While we have always lived in uncertain times, it can’t be truer than now. Markets are volatile, governments are exiting Unions, trade deals and climate accords. Trust between allies has been eroded and although the cold war ended in 1991, spies and hackers can both find jobs. This, coupled with the nearly $2T in money laundering that circulates the globe and you have a very tenuous situation which is why, some regulators have started to tighten their foreign investment regulations.
Before we rang in the New Year, regulators in Germany, France, and even the United States announced changes to their regulatory regime as it relates to direct foreign investment. Germany announced a lowering of its threshold from 25% to10% in critical infrastructure and media businesses. On the same day, France extended its current foreign investment restrictions to include space, IT for police and custom services, data hosting and R&D in cybersecurity, robotics, AI, semiconductors, and dual use goods.
But the strongest indication of the real concern governments have over outsiders acquiring critical technologies and infrastructure comes right here in the United States. The U.S. launched a pilot program to review foreign investment.This was in response to the Foreign Investment Risk Review Modernization Act (FIRRMA) which became law in August 2018. While the implementing regulations are yet to be passed, the expected key changes are:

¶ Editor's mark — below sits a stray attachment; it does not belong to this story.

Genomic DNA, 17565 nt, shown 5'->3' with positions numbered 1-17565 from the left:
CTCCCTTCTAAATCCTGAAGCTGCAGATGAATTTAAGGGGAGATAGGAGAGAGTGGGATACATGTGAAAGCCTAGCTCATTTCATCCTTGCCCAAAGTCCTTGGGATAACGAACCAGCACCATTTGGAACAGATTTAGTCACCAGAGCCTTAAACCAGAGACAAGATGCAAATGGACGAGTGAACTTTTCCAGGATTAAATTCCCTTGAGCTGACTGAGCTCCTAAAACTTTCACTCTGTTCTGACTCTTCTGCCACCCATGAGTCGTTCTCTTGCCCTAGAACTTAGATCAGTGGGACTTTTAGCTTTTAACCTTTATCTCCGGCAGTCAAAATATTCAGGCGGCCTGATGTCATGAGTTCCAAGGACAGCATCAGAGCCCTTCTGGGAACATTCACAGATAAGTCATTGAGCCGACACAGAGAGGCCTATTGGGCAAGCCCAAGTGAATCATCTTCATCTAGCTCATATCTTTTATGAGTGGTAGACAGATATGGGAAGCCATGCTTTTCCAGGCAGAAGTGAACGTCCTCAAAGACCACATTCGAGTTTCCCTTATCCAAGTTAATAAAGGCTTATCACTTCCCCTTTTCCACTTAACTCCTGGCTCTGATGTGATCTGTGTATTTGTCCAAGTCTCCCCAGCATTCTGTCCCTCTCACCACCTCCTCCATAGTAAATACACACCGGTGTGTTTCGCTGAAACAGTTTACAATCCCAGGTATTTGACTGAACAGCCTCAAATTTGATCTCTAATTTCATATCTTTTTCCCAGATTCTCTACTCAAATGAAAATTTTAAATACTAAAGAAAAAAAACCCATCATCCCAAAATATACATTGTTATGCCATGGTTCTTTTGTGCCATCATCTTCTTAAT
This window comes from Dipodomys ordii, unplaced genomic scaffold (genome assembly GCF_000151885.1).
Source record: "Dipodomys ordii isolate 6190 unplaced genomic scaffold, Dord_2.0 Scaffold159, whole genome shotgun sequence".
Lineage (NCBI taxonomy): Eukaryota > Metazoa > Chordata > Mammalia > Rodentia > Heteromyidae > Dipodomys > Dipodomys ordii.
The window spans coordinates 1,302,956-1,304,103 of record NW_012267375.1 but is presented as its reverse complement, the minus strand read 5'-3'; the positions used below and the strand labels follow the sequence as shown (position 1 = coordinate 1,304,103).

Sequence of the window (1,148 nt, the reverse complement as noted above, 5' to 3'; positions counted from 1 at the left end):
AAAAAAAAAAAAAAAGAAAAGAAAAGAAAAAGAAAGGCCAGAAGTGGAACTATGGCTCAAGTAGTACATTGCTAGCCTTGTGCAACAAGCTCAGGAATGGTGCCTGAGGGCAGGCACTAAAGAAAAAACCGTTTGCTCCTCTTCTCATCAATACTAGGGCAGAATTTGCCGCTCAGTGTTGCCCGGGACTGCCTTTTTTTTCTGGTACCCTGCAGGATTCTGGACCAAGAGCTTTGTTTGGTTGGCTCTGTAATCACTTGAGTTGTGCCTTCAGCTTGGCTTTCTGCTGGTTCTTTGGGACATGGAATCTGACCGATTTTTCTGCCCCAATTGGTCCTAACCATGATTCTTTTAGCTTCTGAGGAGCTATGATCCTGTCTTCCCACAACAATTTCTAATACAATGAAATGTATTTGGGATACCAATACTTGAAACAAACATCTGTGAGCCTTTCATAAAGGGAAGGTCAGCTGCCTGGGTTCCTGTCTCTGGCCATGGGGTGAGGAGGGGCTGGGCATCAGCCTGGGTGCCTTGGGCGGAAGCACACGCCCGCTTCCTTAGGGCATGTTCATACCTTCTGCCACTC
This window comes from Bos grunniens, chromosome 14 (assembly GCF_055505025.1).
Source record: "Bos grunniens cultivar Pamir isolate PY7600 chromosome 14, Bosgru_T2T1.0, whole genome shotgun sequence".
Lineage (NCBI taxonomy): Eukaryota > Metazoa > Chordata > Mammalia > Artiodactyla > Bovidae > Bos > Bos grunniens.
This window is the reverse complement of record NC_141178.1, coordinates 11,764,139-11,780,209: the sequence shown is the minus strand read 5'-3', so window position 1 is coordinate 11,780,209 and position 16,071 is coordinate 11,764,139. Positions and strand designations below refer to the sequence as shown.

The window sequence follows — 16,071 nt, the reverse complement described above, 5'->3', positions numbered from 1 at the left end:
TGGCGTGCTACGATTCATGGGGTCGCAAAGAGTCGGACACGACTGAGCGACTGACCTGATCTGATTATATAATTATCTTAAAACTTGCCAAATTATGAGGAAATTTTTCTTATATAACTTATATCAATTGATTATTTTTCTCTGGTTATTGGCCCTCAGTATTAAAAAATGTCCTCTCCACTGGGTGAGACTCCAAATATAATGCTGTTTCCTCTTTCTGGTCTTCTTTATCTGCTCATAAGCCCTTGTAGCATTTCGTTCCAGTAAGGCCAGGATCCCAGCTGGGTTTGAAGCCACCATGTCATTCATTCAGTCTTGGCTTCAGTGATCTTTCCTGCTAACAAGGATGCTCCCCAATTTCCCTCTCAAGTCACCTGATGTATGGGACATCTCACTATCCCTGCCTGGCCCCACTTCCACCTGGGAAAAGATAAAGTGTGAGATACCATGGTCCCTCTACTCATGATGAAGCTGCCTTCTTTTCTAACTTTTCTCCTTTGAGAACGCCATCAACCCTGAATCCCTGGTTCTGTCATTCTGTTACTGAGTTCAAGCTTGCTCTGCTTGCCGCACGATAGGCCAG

- Expanded scope of covered transactions: US businesses that produce, design,test, manufacture, fabricate or develop critical technologies. 27 industries identified by NAICS, all critical technologies defined by FIRRMA.
- Mandatory Declaration: Abbreviated notice must be filed 45days prior to transaction completion date.
- Filing procedure: A new short-form declaration process will be available.
The U.S. may be ahead of others, but the E.U. and U.K. are not that far behind. Each issued consultation papers of similar focus in 2018 with an expectation that both will pass foreign investment review regulations in 2019.
As long as there are governments that operate in the shadows, the threat to national security is real for all. And while no one wants to see more regulations, I think most can agree - this is regulation is worth having.